Running OSPF across a firewall

When I was reading Joe Harris' post detailing how you can run OSPF across a PIX/ASA firewall (not with it, but between the adjacent routers), I wondered why anyone would want to do it. Our security gurus immediately gave me an answer: suppose you have two separate DMZs similar to the following setup:

You definitely don't want to attract traffic to a DMZ if the Internet uplink is down. One of the ways to handle it is to conditionally source the OSPF default route on the outside routers (based on availability of BGP prefixes, for example) and pass it to the inside routers that propagate it to the rest of the network.

The question that remains to be answered is “why wouldn't you run OSPF with the firewall?” If nothing else, if someone breaks into the outside router, he could manipulate the IP routing on the firewall, which is definitely not a good idea (you can't filter routing updates in OSPF like you can in RIP, EIGRP or BGP).

7 comments:

  1. That's crazy, IMHO.
    I think the reason SOME people still don't want to run a routing protocol in the firewall isn't a technical/security one - but a trust issue/political issue/who does what issue.
    We know that in past times (not so long, and still being done) the network guys were in charge of the routers/switches/etc, while the security folks were in charge of the firewall/IDS/VPN devices, etc. And neither group trusted each other - and heck, for sure the security folks wouldn't trust any route they got from the network folks. "Gimme a default to rule them all" - very Tolkien - was SECOPS approach.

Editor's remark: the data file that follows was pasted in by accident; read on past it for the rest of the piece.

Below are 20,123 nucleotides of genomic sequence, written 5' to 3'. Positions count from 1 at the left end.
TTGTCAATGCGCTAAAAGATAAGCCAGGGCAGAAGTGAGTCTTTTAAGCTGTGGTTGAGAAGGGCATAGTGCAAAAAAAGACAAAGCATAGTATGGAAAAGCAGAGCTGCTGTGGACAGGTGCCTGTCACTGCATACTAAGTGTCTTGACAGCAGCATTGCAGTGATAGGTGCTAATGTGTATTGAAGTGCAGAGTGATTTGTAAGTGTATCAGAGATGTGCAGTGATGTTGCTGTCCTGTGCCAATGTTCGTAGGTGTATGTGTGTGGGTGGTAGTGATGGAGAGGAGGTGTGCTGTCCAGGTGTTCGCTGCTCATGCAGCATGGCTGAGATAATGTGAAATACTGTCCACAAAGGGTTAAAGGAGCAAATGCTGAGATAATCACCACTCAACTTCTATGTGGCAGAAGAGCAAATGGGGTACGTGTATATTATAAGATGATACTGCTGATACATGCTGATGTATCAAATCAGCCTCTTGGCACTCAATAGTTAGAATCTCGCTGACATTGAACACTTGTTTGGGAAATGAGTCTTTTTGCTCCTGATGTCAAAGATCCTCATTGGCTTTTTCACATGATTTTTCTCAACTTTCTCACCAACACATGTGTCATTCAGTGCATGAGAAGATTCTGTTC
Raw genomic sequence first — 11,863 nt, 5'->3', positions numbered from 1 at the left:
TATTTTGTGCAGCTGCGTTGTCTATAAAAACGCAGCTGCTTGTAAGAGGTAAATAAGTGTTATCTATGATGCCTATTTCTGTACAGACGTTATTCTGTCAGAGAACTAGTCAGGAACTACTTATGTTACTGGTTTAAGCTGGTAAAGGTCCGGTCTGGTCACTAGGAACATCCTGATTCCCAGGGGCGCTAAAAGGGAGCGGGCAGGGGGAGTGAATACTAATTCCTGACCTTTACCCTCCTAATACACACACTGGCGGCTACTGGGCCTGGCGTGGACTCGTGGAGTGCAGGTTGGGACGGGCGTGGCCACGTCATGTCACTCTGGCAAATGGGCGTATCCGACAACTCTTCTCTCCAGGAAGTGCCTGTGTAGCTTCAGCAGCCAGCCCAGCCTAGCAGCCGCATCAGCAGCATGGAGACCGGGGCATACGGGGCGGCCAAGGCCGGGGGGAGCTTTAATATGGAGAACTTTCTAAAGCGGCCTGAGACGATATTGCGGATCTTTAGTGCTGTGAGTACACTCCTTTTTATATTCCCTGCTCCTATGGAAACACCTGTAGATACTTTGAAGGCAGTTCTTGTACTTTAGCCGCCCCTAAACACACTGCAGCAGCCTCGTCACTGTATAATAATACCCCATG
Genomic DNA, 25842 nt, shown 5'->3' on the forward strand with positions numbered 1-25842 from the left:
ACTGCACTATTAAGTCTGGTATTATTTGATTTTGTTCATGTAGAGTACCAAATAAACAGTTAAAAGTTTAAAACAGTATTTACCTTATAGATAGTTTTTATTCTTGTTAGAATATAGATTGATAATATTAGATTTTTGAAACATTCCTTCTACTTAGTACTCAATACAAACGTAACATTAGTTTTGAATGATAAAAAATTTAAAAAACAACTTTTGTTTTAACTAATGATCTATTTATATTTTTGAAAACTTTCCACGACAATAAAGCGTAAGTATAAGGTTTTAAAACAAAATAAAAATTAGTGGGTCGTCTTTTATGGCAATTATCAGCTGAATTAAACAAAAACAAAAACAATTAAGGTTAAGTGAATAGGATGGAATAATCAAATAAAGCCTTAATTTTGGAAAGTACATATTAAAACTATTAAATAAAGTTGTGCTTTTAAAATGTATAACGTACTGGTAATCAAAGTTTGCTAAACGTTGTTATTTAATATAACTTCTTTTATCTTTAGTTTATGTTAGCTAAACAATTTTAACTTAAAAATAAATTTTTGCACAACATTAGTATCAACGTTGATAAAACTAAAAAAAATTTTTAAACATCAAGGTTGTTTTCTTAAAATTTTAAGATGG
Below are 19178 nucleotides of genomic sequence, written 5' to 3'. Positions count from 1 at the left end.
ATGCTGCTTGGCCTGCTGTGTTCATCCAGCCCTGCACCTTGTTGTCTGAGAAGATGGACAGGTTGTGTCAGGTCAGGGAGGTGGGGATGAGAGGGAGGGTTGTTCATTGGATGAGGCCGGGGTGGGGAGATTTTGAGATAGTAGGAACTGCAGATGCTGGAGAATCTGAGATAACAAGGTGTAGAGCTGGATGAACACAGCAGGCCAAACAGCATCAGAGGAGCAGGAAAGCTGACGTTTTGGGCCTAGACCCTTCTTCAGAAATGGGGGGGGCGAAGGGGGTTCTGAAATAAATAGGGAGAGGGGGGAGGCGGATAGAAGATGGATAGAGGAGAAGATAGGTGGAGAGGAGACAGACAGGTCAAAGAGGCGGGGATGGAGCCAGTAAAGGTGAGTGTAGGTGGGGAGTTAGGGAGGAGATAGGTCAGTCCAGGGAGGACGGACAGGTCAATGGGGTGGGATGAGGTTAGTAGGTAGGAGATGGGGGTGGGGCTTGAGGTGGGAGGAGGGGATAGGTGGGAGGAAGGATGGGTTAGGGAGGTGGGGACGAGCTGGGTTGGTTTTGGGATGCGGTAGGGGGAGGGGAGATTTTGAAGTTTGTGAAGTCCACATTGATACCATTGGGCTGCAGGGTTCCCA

And it isn't a security concern at all. Heck, I've seen BIG customers running RIP on their CHKP firewalls - without even plain text authentication. So don't give me the security excuse ;)
    So let's see the pros and cons of using OSPF on the firewall vs static routes:
    * using OSPF allows the firewall to actually react to network topology changes - both internal _and_ external. Specially relevant in HA scenarios
    * the static routes don't allow for dynamic changes - not to mention they're a PITA to maintain. I've seen more than once people getting "cut off" the Internet 'cause someone changed the Internet facing router, did some addressing changes - but SNAFU, the firewall folks weren't notified, or were, but they didn't apply the change
    * security-wise, running OSPF with MD5 authentication should be good enuf to leave bogus routing updates out. And as you yourself say - if someone was to get control of the router in front of the firewall, all bets are off - no matter if using OSPF or static routing. Heck, if *I* was to get control of that router, I wouldn't mess with the routing at all - I *want* for the traffic to come my way, so I can do something like policy routing, and shoot the traffic I'm interested in down a GRE tunnel to a remote place where I can capture, analyze, on-the-fly modify and reinject.

    It is, IMHO, once again the problem of "not doing the risk assesment right". If anyone actually sat down and DID the risk assesment/value proposition of sticking to the '80s and using static routes vs joining us all in 2007 and doing OSPF . . .

    And on top of that - if the firewall is doing a "default-information originate", it would be better to also have a sinkhole on the internal network doing the same - with a higher metric - so if the default on the firewall was to dissapear because the Internet-facing router went down, traffic wouldn't go to the firewall - but to the sinkhole, where it could be sent to null0 - and everyone's now happy.

    Or if you don't want to transport the traffic all the way to the sinkhole, just to drop it, do the good old "remote triggered blackhole routing" over BGP.
    Come on - there are many ways to skin this particular cat. Sticking to "no routing protocol on the firewall" it only shows whoever says so doesn't know his business.

    ReplyDelete
  2. Ivan, I see some discrepance between your statement "you can't filter routing updates in OSPF" and the docs at http://www.cisco.com/en/US/products/ps6350/products_configuration_guide_chapter09186a00804556f4.html - may you explain it a bit more?

    ReplyDelete
  3. You mean http://tinyurl.com/2ydr9t ?